Touchpad pioneer Synaptics has touched up an unlikely area on a keyboard: the spacebar.
The company last week announced the availability of its SmartBar technology, which adds gesture features to the bar. For example, text can be selected by swiping it. A double-thumb gesture can be used to zoom in and out on a document or image. What’s more, the bar can be configured into five virtual buttons for executing macros that can be managed with software provided by Synaptics.
SmartBar also includes gesture support for vertical scrolling. Pushing the spacebar with two thumbs opens a menu of tasks that can be customized and displayed.
“Integrating our touch and biometrics technology into the desktop market is a natural extension of our solutions, and just the next step in our mission to further advance the human interface revolution,” said Synaptics Senior Vice President Huibert Verhoeven.
While touch is a natural interface for devices without keyboards, PC and laptop developers have found it challenging to incorporate into their hardware. That’s because — unlike a device without a keyboard where your hands are on the screen all the time — when your hands are on a keyboard, moving them to poke a screen is not only awkward but disruptive to productivity.
“You’ve got that physical separation created by the keyboard, so having a touchscreen, for a lot of people, just doesn’t make sense,” explained Jim McGregor, founder and principal analyst at Tirias Research.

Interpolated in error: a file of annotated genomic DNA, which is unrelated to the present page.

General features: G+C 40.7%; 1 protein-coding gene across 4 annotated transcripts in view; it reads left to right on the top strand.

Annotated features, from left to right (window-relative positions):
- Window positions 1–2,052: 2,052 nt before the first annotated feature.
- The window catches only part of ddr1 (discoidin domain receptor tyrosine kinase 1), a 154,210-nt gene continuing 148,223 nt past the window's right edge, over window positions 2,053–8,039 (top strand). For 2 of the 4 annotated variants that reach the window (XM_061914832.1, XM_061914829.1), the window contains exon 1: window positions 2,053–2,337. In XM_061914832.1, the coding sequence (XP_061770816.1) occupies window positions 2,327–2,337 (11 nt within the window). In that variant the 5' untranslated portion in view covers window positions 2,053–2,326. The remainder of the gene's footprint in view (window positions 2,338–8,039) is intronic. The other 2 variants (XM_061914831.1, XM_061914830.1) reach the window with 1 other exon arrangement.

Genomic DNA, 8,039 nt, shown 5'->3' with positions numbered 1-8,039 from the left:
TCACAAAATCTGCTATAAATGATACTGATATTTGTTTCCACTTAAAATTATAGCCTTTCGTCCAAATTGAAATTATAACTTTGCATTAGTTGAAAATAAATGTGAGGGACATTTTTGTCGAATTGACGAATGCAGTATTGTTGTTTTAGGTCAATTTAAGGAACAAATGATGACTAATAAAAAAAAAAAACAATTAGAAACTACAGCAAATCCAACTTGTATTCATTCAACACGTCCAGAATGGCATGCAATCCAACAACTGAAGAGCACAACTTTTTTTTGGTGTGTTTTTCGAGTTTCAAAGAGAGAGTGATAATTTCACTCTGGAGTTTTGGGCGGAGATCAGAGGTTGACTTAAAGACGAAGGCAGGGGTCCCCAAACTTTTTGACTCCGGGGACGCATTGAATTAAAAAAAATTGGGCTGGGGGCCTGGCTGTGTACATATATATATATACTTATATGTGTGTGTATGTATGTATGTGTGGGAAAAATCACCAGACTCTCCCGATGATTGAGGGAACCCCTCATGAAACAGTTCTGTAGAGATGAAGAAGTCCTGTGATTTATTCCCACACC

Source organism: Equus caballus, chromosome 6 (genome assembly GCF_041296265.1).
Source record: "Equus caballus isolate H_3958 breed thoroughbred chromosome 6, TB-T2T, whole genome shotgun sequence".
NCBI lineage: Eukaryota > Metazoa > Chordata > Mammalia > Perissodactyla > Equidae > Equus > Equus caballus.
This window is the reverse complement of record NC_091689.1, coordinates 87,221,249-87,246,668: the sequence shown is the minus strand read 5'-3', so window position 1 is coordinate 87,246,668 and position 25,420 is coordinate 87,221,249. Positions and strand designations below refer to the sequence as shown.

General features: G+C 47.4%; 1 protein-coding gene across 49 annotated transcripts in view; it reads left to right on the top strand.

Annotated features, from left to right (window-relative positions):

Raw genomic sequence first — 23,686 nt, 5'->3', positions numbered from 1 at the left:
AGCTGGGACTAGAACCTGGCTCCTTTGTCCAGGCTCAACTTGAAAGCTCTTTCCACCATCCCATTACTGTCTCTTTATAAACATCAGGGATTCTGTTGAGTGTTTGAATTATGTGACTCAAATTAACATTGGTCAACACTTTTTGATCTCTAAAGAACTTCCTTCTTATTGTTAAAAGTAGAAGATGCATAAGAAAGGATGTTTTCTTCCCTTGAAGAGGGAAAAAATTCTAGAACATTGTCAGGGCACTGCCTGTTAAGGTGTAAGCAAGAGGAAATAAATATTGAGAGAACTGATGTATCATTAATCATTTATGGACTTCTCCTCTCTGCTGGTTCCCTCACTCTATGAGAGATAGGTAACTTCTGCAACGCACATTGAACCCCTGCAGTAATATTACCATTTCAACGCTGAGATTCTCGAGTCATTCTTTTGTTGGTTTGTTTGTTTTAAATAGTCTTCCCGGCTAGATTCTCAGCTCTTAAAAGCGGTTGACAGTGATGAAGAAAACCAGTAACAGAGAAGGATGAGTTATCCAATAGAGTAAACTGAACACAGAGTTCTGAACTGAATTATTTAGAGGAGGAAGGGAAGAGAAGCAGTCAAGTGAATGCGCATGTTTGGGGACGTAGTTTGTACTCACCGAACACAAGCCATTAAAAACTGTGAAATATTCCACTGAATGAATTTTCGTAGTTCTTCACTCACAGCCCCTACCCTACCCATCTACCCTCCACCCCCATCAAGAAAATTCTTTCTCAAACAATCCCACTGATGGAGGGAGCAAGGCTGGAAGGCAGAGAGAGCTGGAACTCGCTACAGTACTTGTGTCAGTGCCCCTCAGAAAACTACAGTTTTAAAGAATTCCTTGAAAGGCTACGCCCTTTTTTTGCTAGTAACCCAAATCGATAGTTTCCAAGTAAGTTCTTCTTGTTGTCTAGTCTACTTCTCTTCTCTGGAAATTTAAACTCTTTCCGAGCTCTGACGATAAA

“Touch on the keyboard makes more sense and feels more natural,” he told TechNewsWorld.
Desktop PCs still represent a sizeable portion of the PC market, especially in the commercial segment, but most desktop users have been left behind in terms of next-generation interfaces such as touch, observed Tom Mainelli, vice president of devices and displays at IDC.
“Companies are always looking for ways to help drive employee efficiency,” he noted, “and feature-rich, touch-enabled keyboards represent a straightforward, affordable way to help increase worker productivity.”
Early adopters of the technology may be gamers, however. One the first hardware makers to jump on the SmartBar bandwagon is computer gaming accessory house Tt eSports.
“Initially, the primary target audience appears to be computer gamers,” said Charles King, the principal analyst at Pund-IT.
“Over time,” he told TechNewsWorld, “I expect keyboard makers, including Logitech and others, will deliver SmartBar-enabled keyboards for mainstream use.”
Since the spacebar is one of the most frequently tapped keys on a keyboard, implementing SmartBar could be tricky. If it’s too sensitive, it could produce unexpected results. If it’s not sensitive enough, it won’t produce any results at all.
“It’s a great technology if you get accustomed to it, but it can be as much a frustration in the early days of trying to use it as it can be a bonus,” said Tirias’ McGregor.
As PCs and laptops vie with mobile devices for consumer attention, the keyboard and trackpad appear to be ripe areas for innovation.
“If you look where Apple focused on with the new MacBook, a lot of it was on the keyboard and the trackpad, because those are user interface methods that aren’t natively available on an iPad,” observed Ross Rubin, principal analyst at Reticle Research.
“The spacebar does take up a fair amount of real estate on the keyboard — it is the largest key — and if there’s an opportunity to make use out of it, then users may be interested in that,” he told TechNewsWorld. “In the future, you will be able to glide your finger over the surface of the keyboard and use it as a pointing device,” he added, “but that hasn’t been implemented yet.”